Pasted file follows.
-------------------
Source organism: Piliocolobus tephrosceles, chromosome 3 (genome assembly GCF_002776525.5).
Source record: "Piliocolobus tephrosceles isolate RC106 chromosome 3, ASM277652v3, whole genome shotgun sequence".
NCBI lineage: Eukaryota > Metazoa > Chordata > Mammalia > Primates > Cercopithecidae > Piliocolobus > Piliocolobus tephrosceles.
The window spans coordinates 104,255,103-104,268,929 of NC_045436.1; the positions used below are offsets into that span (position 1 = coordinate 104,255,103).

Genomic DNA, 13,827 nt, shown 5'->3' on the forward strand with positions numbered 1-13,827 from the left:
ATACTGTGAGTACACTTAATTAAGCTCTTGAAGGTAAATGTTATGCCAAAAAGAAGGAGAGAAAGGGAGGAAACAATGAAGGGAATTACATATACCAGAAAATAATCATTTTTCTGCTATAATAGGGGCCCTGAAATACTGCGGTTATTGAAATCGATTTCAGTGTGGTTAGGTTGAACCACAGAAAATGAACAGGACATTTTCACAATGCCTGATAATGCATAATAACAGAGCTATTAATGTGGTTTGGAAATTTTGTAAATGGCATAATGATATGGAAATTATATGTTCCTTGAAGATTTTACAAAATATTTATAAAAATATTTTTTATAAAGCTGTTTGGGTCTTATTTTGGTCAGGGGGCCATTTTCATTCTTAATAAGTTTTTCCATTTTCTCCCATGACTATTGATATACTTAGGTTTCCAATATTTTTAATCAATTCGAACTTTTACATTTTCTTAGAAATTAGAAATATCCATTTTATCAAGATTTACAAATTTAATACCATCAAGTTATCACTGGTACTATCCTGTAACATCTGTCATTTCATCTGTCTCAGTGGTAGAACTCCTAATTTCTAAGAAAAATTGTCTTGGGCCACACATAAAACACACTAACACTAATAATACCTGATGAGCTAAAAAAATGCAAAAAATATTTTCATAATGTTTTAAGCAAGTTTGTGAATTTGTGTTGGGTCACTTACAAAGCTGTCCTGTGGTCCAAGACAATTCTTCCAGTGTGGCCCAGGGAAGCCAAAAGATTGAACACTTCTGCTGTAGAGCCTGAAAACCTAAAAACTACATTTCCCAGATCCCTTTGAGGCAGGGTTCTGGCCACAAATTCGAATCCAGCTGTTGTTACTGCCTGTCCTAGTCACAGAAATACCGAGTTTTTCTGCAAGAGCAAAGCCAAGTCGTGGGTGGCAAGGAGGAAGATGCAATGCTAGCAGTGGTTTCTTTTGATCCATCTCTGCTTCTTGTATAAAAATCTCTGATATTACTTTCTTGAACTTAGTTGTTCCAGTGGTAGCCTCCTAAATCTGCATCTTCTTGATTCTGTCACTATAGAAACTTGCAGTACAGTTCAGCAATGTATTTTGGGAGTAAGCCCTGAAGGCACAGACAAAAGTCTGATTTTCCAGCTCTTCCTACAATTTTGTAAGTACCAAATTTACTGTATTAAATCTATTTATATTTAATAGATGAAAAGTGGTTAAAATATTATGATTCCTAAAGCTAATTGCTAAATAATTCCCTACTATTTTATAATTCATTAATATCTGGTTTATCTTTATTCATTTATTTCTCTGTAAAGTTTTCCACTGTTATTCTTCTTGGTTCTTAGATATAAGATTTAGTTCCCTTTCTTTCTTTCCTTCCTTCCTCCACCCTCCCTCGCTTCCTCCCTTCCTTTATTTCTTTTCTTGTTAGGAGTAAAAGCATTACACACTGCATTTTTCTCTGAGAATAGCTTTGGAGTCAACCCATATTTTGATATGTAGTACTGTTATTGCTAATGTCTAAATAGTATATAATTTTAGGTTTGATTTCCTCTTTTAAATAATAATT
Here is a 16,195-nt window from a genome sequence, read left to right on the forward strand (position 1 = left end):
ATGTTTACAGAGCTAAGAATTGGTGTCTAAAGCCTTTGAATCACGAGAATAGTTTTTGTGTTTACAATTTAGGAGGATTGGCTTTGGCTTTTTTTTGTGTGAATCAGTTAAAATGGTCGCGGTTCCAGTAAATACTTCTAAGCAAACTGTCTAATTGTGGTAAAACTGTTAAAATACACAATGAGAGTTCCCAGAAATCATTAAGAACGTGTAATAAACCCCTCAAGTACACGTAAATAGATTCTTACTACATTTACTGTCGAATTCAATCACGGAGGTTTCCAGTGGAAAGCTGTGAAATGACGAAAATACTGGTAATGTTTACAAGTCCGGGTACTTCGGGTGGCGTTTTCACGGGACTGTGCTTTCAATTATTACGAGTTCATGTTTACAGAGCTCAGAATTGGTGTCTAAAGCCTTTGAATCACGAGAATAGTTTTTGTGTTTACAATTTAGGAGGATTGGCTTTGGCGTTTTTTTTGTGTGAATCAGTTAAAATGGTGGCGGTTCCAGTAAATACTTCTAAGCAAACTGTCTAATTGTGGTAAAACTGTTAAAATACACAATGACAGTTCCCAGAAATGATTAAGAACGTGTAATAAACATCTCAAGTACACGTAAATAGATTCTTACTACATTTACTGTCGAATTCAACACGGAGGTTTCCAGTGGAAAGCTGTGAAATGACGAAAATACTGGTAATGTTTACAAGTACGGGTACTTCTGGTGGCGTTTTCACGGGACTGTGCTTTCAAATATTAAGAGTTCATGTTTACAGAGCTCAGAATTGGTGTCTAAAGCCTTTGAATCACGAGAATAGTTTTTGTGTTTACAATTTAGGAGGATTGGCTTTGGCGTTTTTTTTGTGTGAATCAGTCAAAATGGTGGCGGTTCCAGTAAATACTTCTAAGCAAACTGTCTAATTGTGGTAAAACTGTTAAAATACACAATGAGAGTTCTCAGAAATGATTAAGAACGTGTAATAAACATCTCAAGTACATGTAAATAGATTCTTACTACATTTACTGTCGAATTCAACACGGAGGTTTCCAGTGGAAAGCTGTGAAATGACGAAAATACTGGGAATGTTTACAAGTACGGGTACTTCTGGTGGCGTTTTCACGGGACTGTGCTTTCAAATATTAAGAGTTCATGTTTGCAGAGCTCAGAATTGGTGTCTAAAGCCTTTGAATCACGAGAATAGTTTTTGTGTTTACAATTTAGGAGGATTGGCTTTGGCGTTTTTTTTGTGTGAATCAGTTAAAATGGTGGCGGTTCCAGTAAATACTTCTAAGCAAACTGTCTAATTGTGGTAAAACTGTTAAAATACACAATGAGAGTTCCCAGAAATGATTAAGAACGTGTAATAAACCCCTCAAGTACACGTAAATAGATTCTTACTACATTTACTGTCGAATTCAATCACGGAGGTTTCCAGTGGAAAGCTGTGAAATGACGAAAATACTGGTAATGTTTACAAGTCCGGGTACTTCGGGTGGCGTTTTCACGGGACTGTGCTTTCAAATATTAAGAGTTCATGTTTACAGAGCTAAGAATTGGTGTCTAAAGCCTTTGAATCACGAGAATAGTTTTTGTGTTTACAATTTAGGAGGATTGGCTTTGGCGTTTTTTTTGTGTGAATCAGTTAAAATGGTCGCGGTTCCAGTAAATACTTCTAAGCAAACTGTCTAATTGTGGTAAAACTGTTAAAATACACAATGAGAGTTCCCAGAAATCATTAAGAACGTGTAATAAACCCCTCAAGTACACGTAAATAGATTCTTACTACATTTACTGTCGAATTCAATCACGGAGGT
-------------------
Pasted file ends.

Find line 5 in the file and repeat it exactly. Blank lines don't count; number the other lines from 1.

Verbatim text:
Genomic DNA, 13,827 nt, shown 5'->3' on the forward strand with positions numbered 1-13,827 from the left: